8. Planning to relocate from the clinical center area before study completion,
  9. Any other criteria that place the subject at unnecessary risk according to the judgment of the Principal Investigator and/or attending physician(s) of record, or
  10. Currently participating in an investigational drug trial for asthma therapies.

Healthy Controls:

Inclusion criteria: Healthy subjects between the age of 18 and 65 years. At least 3 of the 7 subjects per center should be aged 35 years or older.

Exclusion criteria

  1. History of chronic diseases that affect the lungs,
  2. A history suggestive of allergic rhinitis, eczema or chronic sinusitis,
  3. An improvement in FEV1 of more than 12% following 4 puffs of albuterol,
  4. Smoking history > 10 pack years if ≥30 years of age, or smoking history > 5 pack years if <30 years of age, or any smoking within the past year,
  5. Respiratory tract infection within the past 4 weeks,
  6. Pregnancy,
  7. History of premature birth (<35 weeks).
  Contacts and Locations
Choosing to participate in a study is an important personal decision. Talk with your doctor and family members or friends about deciding to join a study. To learn more about this study, you or your doctor may contact the study research staff using the Contacts provided below. For general information, see Learn About Clinical Studies.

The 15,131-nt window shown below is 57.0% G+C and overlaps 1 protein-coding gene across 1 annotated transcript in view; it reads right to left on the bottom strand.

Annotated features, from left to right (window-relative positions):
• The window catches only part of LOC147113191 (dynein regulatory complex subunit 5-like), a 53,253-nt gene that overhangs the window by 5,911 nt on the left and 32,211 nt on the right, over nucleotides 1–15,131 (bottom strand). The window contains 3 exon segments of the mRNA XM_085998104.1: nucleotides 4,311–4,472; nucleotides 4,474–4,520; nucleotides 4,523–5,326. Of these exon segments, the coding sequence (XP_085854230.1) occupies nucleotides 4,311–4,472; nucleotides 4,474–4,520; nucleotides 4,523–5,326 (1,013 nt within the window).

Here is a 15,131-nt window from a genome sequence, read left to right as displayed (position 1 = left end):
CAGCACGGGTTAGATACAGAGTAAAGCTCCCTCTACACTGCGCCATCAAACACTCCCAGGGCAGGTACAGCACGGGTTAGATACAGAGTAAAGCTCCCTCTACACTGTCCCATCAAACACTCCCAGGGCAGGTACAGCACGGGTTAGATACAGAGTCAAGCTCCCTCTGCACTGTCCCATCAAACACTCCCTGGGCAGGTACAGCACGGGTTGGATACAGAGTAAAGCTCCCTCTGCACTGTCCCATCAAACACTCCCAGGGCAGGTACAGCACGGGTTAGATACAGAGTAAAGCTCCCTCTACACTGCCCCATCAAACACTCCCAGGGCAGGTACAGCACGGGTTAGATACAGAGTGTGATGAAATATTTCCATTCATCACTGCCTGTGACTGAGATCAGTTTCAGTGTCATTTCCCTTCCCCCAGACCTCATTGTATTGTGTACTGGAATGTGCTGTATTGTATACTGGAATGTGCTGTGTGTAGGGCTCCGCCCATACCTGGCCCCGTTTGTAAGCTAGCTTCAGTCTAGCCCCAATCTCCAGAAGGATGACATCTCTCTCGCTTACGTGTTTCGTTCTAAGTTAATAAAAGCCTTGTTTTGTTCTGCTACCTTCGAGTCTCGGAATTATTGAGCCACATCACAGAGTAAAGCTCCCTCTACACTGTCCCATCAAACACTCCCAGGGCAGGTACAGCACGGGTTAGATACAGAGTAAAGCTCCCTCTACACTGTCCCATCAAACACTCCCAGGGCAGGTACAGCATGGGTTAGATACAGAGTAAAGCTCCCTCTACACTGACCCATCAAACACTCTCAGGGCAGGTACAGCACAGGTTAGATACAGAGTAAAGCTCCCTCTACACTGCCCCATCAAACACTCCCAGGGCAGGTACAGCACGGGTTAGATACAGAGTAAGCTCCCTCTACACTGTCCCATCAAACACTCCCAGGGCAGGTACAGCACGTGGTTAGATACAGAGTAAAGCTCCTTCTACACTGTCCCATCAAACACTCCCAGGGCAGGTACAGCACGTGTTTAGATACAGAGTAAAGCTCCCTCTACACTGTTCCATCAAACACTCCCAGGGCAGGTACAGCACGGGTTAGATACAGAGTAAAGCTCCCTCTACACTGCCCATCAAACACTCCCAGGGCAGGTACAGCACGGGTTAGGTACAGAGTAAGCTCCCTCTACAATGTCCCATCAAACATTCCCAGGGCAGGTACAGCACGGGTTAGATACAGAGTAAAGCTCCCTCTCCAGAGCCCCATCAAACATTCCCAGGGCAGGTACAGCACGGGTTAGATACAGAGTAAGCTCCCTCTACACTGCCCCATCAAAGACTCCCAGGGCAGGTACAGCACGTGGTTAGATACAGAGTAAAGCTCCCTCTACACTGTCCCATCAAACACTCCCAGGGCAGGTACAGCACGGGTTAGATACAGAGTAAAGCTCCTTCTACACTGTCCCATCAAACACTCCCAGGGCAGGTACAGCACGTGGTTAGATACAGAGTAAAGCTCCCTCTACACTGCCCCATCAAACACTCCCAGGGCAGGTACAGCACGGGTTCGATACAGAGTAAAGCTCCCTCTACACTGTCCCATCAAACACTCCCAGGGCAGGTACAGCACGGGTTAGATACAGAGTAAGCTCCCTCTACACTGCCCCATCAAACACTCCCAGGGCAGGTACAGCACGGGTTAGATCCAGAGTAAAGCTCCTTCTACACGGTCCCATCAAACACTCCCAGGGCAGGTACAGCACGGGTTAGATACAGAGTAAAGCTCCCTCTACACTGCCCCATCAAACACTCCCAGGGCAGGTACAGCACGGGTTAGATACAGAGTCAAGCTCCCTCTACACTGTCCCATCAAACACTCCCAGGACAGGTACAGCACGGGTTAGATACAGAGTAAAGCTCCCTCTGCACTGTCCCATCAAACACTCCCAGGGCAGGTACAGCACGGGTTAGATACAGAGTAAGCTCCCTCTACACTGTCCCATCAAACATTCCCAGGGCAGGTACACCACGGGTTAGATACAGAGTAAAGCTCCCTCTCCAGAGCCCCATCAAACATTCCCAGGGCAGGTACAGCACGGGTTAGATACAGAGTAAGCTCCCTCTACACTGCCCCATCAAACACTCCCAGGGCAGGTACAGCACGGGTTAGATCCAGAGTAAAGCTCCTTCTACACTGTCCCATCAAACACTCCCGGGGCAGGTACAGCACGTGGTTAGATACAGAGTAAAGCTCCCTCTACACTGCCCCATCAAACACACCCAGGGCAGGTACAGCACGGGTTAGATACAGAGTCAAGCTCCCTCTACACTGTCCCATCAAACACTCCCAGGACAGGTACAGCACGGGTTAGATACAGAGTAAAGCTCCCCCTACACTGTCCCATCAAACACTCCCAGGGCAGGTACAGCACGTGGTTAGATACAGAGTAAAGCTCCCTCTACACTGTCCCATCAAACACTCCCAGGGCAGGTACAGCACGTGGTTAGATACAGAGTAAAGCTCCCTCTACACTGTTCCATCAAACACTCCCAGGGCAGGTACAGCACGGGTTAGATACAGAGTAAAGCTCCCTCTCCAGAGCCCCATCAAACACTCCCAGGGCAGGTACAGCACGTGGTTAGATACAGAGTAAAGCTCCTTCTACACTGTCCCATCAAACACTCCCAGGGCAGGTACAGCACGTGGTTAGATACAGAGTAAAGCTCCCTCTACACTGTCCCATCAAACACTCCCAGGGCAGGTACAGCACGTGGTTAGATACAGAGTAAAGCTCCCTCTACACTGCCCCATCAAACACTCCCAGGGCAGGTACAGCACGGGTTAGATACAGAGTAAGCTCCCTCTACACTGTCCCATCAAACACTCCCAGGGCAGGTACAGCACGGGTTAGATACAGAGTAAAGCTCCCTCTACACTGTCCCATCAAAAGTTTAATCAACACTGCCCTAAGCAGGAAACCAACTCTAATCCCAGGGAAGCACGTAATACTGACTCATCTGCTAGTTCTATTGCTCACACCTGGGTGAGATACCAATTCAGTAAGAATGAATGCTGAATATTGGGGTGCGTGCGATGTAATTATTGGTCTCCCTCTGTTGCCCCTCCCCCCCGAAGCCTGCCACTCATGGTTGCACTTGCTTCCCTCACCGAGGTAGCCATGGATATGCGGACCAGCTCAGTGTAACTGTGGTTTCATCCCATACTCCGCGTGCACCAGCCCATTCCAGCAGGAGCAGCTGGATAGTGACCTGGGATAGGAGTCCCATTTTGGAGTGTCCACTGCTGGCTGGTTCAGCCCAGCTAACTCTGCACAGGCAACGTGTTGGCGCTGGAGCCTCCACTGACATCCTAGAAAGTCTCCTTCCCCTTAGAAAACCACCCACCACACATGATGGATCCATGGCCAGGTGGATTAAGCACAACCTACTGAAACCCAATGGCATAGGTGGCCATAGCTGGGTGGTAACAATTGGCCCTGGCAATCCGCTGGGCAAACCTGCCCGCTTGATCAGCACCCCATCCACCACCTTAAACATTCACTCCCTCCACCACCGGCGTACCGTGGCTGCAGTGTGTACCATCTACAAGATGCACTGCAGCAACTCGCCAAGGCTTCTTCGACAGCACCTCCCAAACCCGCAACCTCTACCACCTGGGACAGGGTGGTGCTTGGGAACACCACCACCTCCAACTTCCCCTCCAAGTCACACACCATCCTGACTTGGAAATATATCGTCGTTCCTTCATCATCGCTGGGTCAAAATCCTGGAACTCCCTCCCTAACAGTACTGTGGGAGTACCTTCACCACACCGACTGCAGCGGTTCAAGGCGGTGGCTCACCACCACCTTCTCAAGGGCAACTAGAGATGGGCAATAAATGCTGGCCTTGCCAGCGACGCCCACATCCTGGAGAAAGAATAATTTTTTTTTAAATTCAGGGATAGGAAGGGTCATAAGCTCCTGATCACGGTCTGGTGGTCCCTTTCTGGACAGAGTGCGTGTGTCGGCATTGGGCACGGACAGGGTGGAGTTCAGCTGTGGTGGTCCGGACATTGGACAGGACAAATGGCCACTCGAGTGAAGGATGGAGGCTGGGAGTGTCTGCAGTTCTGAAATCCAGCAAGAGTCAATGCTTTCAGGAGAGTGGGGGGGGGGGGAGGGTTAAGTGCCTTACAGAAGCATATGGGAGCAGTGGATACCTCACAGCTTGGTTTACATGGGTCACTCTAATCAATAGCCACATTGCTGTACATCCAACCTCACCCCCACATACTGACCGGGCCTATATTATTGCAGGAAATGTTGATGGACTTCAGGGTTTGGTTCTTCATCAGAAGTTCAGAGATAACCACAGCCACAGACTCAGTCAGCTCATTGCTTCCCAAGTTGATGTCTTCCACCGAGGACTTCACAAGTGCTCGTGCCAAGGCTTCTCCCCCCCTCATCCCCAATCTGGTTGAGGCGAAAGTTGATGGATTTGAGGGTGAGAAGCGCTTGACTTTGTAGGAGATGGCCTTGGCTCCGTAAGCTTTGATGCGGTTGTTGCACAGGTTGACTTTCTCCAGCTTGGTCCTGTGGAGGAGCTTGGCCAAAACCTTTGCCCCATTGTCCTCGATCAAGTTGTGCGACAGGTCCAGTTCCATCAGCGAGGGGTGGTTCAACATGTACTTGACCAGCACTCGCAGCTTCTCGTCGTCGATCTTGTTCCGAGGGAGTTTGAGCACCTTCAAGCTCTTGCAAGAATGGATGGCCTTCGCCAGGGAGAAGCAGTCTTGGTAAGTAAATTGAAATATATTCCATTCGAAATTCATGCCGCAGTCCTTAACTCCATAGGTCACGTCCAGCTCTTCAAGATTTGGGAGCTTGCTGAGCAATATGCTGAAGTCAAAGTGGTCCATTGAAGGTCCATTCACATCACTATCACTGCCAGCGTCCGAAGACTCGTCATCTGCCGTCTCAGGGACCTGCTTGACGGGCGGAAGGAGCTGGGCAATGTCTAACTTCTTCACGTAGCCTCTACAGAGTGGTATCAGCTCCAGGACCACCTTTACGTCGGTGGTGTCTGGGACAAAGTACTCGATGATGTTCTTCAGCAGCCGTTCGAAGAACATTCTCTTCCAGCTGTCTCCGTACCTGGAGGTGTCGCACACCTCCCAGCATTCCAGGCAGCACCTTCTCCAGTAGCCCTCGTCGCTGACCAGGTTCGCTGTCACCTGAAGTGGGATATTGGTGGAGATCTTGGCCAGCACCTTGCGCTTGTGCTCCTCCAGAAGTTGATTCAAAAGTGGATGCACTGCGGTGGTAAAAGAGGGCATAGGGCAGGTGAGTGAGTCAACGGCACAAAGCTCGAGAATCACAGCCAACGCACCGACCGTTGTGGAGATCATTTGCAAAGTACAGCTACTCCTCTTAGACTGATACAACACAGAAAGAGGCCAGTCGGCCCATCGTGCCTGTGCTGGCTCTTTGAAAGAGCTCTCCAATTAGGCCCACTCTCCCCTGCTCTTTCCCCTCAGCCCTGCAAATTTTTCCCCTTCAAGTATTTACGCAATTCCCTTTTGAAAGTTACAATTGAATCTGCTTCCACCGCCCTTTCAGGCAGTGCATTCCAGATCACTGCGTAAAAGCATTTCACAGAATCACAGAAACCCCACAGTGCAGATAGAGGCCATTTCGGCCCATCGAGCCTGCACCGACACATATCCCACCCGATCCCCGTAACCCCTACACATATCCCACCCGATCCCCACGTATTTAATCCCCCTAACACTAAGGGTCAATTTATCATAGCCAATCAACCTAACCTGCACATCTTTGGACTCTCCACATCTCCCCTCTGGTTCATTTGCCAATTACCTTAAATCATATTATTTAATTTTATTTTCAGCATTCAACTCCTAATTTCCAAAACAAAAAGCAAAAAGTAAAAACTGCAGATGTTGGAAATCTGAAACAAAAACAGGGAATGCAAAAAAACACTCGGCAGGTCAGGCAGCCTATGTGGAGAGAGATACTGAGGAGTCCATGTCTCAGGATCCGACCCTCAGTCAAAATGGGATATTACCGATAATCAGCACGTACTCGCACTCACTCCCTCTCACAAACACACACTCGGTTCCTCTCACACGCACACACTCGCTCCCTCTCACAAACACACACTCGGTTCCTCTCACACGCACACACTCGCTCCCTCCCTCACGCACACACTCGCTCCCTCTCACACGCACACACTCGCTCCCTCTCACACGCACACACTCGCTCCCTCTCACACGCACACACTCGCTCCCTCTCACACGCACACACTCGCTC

Please refer to this study by its identifier: NCT01606826

United States, California
University of California, San Francisco
San Francisco, California, United States, 94143-0130
United States, Georgia
Emory University
Atlanta, Georgia, United States, 30322
United States, Massachusetts
Brigham & Women's Hospital
Boston, Massachusetts, United States, 02115
Children's Hospital, Boston
Boston, Massachusetts, United States, 02115
United States, Missouri
Washington University
St. Louis, Missouri, United States, 63110
United States, North Carolina
Wake Forest University Health Sciences
Winston-Salem, North Carolina, United States, 27157
United States, Ohio
Rainbow Babies and Children's Hospital, Case Western Reserve University
Cleveland, Ohio, United States, 44106
Cleveland Clinic
Cleveland, Ohio, United States, 44195
United States, Pennsylvania
University of Pittsburgh
Pittsburgh, Pennsylvania, United States, 15213
United States, Virginia
University of Virginia Health System